During the eye exam, your eye doctor can perform a number of different tests such as a glaucoma test (this is a simple screening to measure inner eye pressure), a visual acuity test, and a refraction test.

Based on the results of these tests, your doctor can determine if you need any follow-up vision tests or if you need to get glasses or contact lenses. If you have glasses or contact lenses, you may need to change the strength of your prescription. These tests help evaluate your overall eye health.

What is a visual acuity test?

A visual acuity test examines how well you can see with each eye. Your eye doctor may ask you to cover one eye at a time while identifying symbols. Typically, these symbols are different sized letters or numbers on a chart that’s displayed at a distance from you. Based on your results, your doctor can determine how well you can see at a distance.

What is a refraction eye exam?

A refraction eye exam helps your eye doctor figure out what prescription you need for glasses or contact lenses. To test this, your doctor may have you look into a machine that displays lenses of different strengths. By switching the lens in front of each eye while you read letters and numbers on a chart, your doctor can figure out which lens is best for you. This refraction test also helps your doctor to determine if you need a different strength lens in each eye.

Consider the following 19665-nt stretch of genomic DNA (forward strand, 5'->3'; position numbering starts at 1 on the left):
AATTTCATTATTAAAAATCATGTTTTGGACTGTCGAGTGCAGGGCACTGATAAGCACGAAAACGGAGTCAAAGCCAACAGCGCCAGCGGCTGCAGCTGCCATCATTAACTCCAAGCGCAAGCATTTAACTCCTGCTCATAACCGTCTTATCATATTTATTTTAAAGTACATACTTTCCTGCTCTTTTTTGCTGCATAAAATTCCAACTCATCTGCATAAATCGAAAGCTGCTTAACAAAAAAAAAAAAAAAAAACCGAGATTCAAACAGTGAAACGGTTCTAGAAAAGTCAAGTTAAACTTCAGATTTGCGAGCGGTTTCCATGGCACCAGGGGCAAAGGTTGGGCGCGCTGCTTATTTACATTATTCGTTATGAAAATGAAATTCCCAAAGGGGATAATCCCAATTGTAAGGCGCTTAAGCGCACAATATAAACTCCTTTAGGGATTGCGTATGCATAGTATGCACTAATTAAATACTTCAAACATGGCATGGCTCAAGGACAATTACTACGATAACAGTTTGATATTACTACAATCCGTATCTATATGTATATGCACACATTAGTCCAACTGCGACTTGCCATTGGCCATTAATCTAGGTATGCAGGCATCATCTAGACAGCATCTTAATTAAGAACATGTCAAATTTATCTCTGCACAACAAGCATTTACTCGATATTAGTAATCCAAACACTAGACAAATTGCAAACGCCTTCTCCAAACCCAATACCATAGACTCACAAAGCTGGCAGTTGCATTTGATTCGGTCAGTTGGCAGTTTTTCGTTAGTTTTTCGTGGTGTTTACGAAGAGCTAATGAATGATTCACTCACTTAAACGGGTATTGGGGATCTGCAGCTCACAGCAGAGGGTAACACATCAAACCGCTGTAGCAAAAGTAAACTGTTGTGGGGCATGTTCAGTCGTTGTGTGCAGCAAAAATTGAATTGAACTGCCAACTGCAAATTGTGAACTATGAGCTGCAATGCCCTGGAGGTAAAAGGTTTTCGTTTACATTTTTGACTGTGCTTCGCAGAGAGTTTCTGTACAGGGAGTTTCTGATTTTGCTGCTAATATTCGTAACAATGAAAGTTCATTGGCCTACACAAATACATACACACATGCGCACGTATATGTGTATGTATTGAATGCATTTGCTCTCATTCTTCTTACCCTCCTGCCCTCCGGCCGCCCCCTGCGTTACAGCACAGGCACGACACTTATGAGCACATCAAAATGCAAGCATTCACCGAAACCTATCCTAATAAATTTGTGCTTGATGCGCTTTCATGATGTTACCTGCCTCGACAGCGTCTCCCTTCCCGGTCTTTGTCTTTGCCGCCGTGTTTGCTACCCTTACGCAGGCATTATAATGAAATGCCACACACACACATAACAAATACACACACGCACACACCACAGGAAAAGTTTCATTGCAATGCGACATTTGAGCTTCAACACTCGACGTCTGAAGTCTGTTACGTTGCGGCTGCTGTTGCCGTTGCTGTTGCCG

How long does an eye exam take?

You should plan at least an hour for a comprehensive eye exam. There are a number of different kinds of vision screening tests that your eye doctor will perform to check overall vision health, including a glaucoma test, refraction test, and visual acuity test.

What are some easy ways to improve vision?

While it may be hard to improve vision, you can correct poor vision by wearing eye glasses or contacts. Regular visits to your eye doctor can also help prevent poor eye health. If not closely managed, diseases such as diabetes and glaucoma can make your vision worse. In addition to staying up-to-date with your prescription changes, wearing sunglasses can help prevent damage to your eyes from the sun. If you have any concerns about your vision or notice any changes, talk to your eye doctor.

Tip for Good Vision3